When I discovered the work and the teachings of Ansel Adams, soon thereafter, I became a late disciple.  If any of you out there are not familiar with the work of this true genius, I cannot urge you strongly enough to make his (posthumous) acquaintance.  He worked with large-format view cameras, frequently capturing his images on 8×10-inch (and larger) negatives and created, among other works, portraits of our national parks, containing astounding detail, that are still revered today as among the finest photographs ever made.  He, probably more than any other, was directly responsible for popularizing serious black-and-white photography among the fertile minds receptive to the creative photographic urge.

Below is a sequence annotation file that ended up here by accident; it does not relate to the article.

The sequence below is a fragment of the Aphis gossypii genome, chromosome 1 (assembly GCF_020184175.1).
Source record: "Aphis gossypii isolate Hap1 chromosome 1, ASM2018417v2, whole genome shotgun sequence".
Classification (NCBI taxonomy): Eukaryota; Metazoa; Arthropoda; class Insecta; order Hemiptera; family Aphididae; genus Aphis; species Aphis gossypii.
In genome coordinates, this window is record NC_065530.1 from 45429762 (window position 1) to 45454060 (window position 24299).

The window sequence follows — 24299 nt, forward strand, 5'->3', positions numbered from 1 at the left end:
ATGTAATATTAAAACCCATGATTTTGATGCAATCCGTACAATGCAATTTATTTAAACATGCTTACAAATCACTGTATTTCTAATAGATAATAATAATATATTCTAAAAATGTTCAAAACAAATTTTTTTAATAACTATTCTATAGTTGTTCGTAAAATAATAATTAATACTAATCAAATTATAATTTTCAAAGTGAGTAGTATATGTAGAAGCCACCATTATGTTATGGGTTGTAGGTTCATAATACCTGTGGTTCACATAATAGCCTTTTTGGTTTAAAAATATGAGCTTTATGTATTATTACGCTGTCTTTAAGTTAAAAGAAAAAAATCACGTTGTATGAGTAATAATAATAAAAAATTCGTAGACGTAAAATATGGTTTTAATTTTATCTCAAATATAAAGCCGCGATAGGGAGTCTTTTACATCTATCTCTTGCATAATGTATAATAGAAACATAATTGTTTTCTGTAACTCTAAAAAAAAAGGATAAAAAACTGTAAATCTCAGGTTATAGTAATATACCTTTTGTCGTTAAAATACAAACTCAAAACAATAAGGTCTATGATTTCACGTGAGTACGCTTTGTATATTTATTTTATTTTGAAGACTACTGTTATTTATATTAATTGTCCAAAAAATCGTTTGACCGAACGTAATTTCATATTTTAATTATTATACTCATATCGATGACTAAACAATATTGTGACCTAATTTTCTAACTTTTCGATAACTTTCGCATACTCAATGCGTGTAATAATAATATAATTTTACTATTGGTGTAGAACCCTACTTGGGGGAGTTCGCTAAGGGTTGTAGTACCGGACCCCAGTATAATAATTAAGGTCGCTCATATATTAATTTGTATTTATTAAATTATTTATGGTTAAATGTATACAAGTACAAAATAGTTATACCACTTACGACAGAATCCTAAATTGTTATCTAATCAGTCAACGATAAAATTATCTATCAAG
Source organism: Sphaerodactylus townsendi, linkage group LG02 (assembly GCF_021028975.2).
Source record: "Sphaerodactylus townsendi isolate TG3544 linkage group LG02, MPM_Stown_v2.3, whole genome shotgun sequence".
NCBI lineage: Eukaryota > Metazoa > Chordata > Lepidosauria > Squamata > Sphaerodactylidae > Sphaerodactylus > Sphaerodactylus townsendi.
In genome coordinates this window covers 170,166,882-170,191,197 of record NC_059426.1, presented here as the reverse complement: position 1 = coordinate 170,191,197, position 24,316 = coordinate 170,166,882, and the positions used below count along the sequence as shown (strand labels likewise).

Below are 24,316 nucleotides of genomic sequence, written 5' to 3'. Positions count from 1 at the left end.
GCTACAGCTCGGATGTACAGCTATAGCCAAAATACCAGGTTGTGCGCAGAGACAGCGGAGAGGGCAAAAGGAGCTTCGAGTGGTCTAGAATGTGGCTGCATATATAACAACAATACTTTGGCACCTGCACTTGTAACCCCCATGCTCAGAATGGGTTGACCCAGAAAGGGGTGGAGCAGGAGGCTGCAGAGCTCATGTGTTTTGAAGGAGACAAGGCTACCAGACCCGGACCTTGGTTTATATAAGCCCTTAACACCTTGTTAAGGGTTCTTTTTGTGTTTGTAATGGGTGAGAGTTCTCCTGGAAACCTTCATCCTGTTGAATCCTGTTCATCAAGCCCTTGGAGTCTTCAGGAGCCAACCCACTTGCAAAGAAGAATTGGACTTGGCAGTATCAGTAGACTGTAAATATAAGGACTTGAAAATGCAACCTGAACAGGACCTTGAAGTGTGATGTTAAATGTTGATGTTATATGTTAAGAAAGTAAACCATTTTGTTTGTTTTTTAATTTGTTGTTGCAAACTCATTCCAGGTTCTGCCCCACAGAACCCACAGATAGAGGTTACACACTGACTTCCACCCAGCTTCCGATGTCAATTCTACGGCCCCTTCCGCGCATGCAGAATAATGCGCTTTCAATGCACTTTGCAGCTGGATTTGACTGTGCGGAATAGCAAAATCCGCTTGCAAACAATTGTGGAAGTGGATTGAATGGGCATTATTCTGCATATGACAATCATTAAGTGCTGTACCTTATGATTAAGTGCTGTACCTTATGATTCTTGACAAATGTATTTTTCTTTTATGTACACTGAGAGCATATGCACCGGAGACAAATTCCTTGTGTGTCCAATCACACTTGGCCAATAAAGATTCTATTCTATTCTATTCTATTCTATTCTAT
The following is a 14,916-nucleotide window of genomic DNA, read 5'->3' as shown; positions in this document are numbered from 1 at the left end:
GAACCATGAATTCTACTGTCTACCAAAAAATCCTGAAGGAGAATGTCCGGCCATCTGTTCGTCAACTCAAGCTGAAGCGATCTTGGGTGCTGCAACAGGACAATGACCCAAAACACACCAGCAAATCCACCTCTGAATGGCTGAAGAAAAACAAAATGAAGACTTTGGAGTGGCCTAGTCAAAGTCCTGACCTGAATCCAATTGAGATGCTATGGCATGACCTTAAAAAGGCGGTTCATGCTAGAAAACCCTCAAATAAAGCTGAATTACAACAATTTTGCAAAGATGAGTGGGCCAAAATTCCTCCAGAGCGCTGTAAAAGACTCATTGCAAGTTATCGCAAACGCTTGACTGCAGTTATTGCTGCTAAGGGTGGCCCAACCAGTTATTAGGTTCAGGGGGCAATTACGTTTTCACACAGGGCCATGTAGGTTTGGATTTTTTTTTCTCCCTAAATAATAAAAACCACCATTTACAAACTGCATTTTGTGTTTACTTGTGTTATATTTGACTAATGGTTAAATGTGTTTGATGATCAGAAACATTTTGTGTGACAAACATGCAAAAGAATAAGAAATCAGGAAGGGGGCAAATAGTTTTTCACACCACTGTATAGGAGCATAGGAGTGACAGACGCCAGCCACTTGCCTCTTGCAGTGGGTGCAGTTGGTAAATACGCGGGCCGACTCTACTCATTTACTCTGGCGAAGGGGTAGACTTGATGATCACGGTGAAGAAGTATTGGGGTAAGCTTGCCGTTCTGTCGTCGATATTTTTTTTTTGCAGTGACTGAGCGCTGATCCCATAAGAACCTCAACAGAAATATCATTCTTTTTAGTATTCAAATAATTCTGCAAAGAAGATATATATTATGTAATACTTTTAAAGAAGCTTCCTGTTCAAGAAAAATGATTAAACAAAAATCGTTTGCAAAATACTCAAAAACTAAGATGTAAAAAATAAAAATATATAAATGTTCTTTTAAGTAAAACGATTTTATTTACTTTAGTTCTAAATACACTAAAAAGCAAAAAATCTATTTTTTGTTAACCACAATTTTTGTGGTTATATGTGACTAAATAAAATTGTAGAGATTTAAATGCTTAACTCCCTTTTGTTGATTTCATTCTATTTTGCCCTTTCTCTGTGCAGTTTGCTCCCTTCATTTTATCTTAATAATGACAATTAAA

Among his publications are three classic books:  The Camera, The Negative, and The Print.  Although he was writing for an intended audience of black-and-white film photographers, more than 30 years ago, nearly all of his inspired insights are as applicable to (both monochrome and color) digital photography as they were to the classical monochrome film medium.  The Camera needs little explanation, for the purposes of this essay, and I’ll not go into it here.  The Negative, in short, deals with the technical aspects of making an exposure that contains all the information necessary to produce a “fine print” [his term]—i.e., neither the shadows so deep nor the highlights so bright that details are lost due to under- or overexposure, respectively.  The Print is a true masterwork that guides the photographer through the art of converting the information on the negative into an image that portrays what the photographer had in mind—Adams coined the term “visualization” for this process—when he/she made the initial exposure.  And in order to achieve this, he/she must always work with the information available to produce that visualized result.  Here are a few quotes from the first chapter of The Print (© 1983 by the Trustees of the Ansel Adams Publishing Trust):